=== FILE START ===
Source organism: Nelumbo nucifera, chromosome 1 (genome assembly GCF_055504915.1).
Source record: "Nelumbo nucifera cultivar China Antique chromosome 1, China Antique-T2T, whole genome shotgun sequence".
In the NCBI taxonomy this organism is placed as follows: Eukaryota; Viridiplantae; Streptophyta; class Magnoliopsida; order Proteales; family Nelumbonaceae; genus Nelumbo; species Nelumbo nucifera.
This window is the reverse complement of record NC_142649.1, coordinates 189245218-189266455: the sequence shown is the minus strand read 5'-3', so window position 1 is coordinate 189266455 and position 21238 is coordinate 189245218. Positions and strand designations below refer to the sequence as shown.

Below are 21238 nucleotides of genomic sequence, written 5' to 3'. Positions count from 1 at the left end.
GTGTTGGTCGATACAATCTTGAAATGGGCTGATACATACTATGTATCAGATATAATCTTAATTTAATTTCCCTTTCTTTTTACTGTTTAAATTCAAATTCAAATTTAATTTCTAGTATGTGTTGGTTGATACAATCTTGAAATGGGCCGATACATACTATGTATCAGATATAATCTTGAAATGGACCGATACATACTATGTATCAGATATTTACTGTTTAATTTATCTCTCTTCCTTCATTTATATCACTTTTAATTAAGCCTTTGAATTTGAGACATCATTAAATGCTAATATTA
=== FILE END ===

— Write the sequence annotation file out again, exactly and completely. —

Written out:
Source organism: Nelumbo nucifera, chromosome 1 (genome assembly GCF_055504915.1).
Source record: "Nelumbo nucifera cultivar China Antique chromosome 1, China Antique-T2T, whole genome shotgun sequence".
In the NCBI taxonomy this organism is placed as follows: Eukaryota; Viridiplantae; Streptophyta; class Magnoliopsida; order Proteales; family Nelumbonaceae; genus Nelumbo; species Nelumbo nucifera.
This window is the reverse complement of record NC_142649.1, coordinates 189245218-189266455: the sequence shown is the minus strand read 5'-3', so window position 1 is coordinate 189266455 and position 21238 is coordinate 189245218. Positions and strand designations below refer to the sequence as shown.

Below are 21238 nucleotides of genomic sequence, written 5' to 3'. Positions count from 1 at the left end.
GTGTTGGTCGATACAATCTTGAAATGGGCTGATACATACTATGTATCAGATATAATCTTAATTTAATTTCCCTTTCTTTTTACTGTTTAAATTCAAATTCAAATTTAATTTCTAGTATGTGTTGGTTGATACAATCTTGAAATGGGCCGATACATACTATGTATCAGATATAATCTTGAAATGGACCGATACATACTATGTATCAGATATTTACTGTTTAATTTATCTCTCTTCCTTCATTTATATCACTTTTAATTAAGCCTTTGAATTTGAGACATCATTAAATGCTAATATTA